The Paradox, Part II

Boykins dispelled doubters to reach game's pinnacle

By Truman Reed
01/19/11

Earl Boykins

"I really didn't get the doubts until I got to high school," Boykins said. "That's when people started doubting whether I could even play Division-I basketball. "

Earl Boykins confronted high expectations from the day he began playing basketball.

Boykins, though, proved that he could carry on his father's legacy as a Cleveland playground standout.

The scrutiny that came with those high expectations soon became nothing but a speck in his rear-view mirror.

That scrutiny, however, was quickly replaced by another variety as the high expectations gave way to towering doubt.

Five foot-five inch players, Boykins' skeptics reasoned, were pretty scarce on the rich landscape of Ohio prep basketball.

"I really didn't get the doubts until I got to high school," Boykins said. "That's when people started doubting whether I could even play Division-I basketball. "

This was something new for Boykins, but rather than tuning out his doubters, he turned their doubt into fuel.

"Of course I listened to it," Boykins said. "I think everyone listens to negative things. I don't think there's anyone who doesn't listen to negative things. I just use them as motivation.

"I've never tuned it out. I always have motivation. It's easy for me to get motivation."

Boykins led the state of Ohio in scoring at better than 26 points per game as a senior in leading Cleveland Central Catholic High School to the elite eight of the Ohio state tournament. He was convinced he was ready to play Division-I college basketball.

Few D-I coaches, however, agreed with him. He did not become the object of any fierce recruiting war, but all he needed was an opportunity. When one came along, he seized it.

"I signed early, simply because Eastern Michigan told me that I could start," Boykins said. "I wanted to start at the Division-I level. I was being recruited by Iowa, but they wanted me to go to junior college. Kent and The Citadel also recruited me.

"The key was for me to play right away, and Eastern said if I signed early, I'd have to chance to start, so that's what I did."

When Boykins began his collegiate career in 1994, he was listed on the team roster at 5-7 -- two inches taller than his actual height -- supposedly because his coach was embarrassed to list his actual height and admit to having such a diminutive player on his team.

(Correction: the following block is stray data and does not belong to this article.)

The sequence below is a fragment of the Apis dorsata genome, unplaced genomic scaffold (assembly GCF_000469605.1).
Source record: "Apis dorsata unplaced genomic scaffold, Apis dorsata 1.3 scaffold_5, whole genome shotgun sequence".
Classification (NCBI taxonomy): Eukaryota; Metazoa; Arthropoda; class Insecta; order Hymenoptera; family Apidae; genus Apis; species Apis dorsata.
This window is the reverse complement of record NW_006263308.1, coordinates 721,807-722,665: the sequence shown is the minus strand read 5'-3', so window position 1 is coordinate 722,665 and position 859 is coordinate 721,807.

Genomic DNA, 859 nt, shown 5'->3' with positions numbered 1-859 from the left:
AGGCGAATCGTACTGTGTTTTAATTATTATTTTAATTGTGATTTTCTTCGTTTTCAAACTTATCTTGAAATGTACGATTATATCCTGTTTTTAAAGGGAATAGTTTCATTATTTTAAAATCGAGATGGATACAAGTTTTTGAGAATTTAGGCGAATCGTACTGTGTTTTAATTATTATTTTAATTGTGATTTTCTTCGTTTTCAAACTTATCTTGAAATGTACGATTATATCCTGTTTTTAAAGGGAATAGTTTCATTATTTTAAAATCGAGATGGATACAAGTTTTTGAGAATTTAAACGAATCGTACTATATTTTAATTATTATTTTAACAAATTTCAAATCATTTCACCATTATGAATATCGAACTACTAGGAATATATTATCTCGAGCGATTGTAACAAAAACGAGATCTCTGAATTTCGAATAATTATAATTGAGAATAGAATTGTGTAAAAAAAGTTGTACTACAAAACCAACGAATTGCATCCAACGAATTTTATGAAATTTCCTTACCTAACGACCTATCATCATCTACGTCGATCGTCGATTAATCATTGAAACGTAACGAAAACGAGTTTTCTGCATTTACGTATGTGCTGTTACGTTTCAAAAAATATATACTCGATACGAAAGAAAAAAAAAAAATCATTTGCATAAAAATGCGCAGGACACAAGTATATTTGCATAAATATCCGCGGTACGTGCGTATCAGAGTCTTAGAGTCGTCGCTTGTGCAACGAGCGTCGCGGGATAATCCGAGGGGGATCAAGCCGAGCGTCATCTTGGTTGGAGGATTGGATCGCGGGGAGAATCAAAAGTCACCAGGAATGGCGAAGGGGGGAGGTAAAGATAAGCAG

His coach obviously had no clue of what Boykins would accomplish in the ensuing four years.

Boykins boldly told his coach that he would become the best player he had ever coached. Then he proceeded to do exactly that.

He won the starting point guard job as a freshman, started 121 games over the next four years and led EMU to 87 wins during that span. Eastern won two Mid-America Conference championships and made two NCAA Tournament appearances during the Boykins era.

Behind Boykins' 23 points, the Eagles knocked off Duke in the opening round of the 1996 NCAA Tournament.

Boykins earned all-Mid-American Conference first-team honors in his junior and senior years.

"I had great success in college," Boykins said. "We were able to win 20 games every year. My sophomore year, we beat Duke in the NCAA Tournament. My senior year, it was strange because everyone knew who we were, and we weren't necessarily the underdog anymore.

"It was challenging, but I was surrounded by guys who were able to step up to the challenge, and we had a great senior year as well."

In his senior season, Boykins ranked second in the NCAA Men's Division I Basketball Championship in scoring at 26.8 points per game. He left Eastern Michigan's Ypsilanti campus as the program's all-time assists leader and second-ranking all-time scorer.

Boykins was not drafted by a National Basketball Association team, but the same approach and work ethic that had helped him beat the odds in becoming a high school and college star enabled him to make the professional grade.

"I was always in a position where people didn't think I was tall enough," Boykins said. "But once I stepped on the court, I was always able to overcome it. The hardest thing for any small guy is to overcome the prejudice in this league that you can't play.

"It's difficult. You have to stay strong mentally. It makes you a tougher person. Once you're given the opportunity, you have to take advantage of it, because when you're 5-5, you're only going to be given one opportunity."

Boykins began his pro career with the Rockford Lightning of the Continental Basketball Association in 1997-98, averaging 7.4 points and 3.7 assists.

He was averaging 21.6 points and 9.2 assists with the Lightning in 1998-99 when he was called up the the NBA. He played a total of 22 games combined with New Jersey and Cleveland, averaging 3 points and 1.5 assists.

The fact that Boykins made his way to the NBA was a remarkable achievement in itself, but once he got his foot in the door, he wasn't about to leave anytime soon.

Visit bucks.com again soon for Part III of this series.

Part I | Part III